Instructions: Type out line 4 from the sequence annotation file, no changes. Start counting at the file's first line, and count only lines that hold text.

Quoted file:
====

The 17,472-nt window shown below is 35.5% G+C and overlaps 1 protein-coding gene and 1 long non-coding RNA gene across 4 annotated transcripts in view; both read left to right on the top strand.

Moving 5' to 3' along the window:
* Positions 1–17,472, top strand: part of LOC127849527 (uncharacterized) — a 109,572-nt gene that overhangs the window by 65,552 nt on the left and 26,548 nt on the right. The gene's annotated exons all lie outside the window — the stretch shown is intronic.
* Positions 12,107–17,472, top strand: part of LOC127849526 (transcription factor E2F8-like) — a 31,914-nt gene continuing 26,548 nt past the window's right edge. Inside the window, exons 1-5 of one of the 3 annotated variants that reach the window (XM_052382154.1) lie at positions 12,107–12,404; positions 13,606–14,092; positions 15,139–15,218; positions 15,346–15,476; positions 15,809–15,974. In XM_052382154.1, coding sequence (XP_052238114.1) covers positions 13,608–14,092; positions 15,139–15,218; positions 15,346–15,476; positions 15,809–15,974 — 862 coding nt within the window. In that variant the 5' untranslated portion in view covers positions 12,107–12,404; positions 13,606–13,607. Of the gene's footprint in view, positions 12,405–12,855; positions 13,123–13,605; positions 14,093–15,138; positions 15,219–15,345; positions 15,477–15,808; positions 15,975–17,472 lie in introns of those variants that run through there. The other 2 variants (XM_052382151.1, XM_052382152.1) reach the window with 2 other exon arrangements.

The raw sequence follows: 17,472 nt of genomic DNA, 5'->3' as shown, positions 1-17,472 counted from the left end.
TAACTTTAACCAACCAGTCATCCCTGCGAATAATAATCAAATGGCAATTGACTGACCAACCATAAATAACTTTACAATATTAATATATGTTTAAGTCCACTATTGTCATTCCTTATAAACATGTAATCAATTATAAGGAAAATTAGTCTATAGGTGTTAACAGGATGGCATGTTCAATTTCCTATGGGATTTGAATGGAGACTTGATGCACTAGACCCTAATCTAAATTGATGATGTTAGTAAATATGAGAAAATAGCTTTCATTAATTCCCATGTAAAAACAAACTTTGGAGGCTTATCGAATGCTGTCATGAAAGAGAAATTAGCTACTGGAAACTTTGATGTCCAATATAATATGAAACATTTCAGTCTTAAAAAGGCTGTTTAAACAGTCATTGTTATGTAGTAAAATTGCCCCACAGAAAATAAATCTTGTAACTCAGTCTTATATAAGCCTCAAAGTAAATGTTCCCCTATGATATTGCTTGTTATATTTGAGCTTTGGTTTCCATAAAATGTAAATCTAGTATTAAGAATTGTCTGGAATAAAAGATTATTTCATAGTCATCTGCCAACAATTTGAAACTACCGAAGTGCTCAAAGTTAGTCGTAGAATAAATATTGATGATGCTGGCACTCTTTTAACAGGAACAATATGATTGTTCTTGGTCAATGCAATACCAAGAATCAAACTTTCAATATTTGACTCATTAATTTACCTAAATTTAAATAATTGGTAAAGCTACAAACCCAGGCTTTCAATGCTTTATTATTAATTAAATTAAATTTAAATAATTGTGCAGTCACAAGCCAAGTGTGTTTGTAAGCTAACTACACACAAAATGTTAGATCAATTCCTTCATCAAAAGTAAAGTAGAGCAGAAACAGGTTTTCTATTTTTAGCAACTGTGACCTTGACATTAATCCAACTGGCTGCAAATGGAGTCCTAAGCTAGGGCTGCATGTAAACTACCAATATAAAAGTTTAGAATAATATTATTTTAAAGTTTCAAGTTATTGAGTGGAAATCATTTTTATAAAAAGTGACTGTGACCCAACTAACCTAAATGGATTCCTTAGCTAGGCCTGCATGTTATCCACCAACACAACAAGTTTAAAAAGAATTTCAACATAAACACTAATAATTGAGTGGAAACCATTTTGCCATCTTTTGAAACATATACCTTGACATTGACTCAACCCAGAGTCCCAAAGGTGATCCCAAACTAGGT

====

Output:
* Positions 12,107–17,472, top strand: part of LOC127849526 (transcription factor E2F8-like) — a 31,914-nt gene continuing 26,548 nt past the window's right edge. Inside the window, exons 1-5 of one of the 3 annotated variants that reach the window (XM_052382154.1) lie at positions 12,107–12,404; positions 13,606–14,092; positions 15,139–15,218; positions 15,346–15,476; positions 15,809–15,974. In XM_052382154.1, coding sequence (XP_052238114.1) covers positions 13,608–14,092; positions 15,139–15,218; positions 15,346–15,476; positions 15,809–15,974 — 862 coding nt within the window. In that variant the 5' untranslated portion in view covers positions 12,107–12,404; positions 13,606–13,607. Of the gene's footprint in view, positions 12,405–12,855; positions 13,123–13,605; positions 14,093–15,138; positions 15,219–15,345; positions 15,477–15,808; positions 15,975–17,472 lie in introns of those variants that run through there. The other 2 variants (XM_052382151.1, XM_052382152.1) reach the window with 2 other exon arrangements.